A bill from California Assemblyman Al Muratsuchi, (D-Torrance) would formally apologize for the state’s role in incarcerating 120,000 Japanese Americans during World War II, reports the Fresno Bee.
According to the Huff Post, the bill scheduled to be voted on February 20 is widely expected to be passed by the Assembly.
“The Assembly apologizes to all Americans of Japanese ancestry for its past actions in support of the unjust exclusion, removal, and incarceration of Japanese Americans during World War II, and for its failure to support and defend the civil rights and civil liberties of Japanese Americans during this period,” the bill reads.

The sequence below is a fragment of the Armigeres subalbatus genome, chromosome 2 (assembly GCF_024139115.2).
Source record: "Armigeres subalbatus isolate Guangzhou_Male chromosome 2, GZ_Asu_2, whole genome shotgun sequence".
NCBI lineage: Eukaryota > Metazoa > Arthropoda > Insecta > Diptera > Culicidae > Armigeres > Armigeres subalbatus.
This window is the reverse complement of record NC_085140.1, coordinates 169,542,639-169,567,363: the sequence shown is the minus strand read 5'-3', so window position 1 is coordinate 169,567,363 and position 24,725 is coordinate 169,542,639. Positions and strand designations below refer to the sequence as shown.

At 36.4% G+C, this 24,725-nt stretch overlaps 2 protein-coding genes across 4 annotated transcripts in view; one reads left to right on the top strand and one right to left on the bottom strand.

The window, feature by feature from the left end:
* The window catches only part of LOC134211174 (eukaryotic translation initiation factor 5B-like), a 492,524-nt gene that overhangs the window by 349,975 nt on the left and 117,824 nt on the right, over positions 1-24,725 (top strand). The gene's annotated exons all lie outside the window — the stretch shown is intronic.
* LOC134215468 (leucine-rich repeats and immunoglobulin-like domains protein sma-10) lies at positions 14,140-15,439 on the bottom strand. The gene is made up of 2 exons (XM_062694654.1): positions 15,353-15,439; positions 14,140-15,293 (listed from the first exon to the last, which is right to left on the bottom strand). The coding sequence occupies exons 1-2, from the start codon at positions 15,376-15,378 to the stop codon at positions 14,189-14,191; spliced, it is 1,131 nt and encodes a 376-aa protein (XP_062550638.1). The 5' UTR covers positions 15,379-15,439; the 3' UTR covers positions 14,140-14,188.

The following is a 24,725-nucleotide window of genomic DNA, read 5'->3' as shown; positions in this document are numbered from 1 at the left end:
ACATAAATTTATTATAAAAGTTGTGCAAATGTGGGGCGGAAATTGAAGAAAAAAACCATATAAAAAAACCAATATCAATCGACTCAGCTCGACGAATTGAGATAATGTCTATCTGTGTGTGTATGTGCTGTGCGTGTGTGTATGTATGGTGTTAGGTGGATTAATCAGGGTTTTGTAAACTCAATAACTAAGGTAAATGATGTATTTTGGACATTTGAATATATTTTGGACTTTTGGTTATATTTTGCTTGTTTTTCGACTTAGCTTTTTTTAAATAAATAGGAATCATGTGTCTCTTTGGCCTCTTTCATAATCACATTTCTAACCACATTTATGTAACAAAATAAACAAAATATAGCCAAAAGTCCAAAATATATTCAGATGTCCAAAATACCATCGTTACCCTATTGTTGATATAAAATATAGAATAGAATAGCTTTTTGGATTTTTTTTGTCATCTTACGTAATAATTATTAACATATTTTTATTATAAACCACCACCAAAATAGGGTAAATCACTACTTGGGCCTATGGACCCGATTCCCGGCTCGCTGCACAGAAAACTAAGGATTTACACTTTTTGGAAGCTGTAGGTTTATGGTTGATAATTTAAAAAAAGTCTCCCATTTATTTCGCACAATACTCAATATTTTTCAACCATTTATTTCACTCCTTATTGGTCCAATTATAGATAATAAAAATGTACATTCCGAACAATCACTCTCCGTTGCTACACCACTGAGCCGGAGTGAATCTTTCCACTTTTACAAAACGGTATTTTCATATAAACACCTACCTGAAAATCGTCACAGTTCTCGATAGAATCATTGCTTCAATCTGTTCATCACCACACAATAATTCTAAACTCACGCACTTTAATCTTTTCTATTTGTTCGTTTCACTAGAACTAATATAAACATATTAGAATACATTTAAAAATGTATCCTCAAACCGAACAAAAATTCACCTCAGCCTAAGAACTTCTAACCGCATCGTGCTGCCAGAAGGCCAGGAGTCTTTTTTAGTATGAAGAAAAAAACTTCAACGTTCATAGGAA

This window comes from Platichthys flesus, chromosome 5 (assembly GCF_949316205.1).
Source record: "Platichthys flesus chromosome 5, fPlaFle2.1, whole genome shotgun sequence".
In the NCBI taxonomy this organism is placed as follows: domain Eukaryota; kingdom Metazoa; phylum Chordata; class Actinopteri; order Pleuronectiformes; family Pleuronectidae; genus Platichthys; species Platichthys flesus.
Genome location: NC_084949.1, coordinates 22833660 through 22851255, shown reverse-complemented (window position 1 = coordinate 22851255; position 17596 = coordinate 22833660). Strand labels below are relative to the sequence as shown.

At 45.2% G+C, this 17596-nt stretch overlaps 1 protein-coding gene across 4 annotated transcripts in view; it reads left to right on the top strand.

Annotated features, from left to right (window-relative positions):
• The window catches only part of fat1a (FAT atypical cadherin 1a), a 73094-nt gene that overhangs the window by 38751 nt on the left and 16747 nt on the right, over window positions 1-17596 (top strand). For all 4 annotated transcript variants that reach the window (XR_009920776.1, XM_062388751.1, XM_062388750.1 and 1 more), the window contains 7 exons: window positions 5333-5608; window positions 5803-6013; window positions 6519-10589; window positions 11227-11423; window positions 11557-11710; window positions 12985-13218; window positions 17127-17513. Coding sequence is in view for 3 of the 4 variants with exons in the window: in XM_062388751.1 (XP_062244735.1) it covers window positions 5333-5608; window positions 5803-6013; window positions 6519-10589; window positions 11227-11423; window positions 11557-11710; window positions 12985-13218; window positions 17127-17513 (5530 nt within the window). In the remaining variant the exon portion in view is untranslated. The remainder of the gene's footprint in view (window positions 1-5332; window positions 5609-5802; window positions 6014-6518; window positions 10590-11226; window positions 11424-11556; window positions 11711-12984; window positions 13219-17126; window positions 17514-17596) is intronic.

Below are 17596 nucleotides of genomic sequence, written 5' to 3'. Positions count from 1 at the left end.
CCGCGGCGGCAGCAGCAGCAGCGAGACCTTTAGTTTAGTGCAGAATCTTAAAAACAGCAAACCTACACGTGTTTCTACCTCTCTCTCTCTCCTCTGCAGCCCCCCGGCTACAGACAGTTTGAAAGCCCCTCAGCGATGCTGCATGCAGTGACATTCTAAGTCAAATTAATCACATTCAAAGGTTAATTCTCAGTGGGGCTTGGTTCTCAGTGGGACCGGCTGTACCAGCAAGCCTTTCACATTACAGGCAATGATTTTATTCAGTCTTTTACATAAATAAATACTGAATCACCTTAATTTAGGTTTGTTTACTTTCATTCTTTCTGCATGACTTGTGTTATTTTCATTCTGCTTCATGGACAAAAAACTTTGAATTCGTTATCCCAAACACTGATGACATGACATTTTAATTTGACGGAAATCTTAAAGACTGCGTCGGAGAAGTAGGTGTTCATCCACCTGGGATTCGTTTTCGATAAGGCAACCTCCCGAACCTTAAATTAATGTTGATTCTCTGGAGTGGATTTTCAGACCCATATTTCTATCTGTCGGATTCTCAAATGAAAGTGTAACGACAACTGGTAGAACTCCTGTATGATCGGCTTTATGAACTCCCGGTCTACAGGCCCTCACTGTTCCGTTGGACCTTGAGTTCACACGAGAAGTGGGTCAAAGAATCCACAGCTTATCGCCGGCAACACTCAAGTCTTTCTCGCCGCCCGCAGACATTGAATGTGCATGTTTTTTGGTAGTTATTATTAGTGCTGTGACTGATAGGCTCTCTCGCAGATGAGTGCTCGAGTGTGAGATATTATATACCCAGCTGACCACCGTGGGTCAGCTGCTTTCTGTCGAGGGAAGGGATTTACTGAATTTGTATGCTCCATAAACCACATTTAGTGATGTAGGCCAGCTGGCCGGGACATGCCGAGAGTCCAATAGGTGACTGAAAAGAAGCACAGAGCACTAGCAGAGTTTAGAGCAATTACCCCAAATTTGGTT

Muratsuchi says the bill is timely given Trump’s immigration policies.
“For many survivors of the Japanese American camps it strikes a deep chord. They see in many ways history repeating itself,” he said to the Fresno Bee.
The vote will come one day after the annual Day of Remembrance.
“Every February, the Japanese American community commemorates Executive Order 9066 as a reminder of the impact the incarceration experience has had on our families, our community, and our country,” the Japanese American Citizen’s League writes on its website. “It is an opportunity to educate others on the fragility of civil liberties in times of crisis, and the importance of remaining vigilant in protecting the rights and freedoms of all.”
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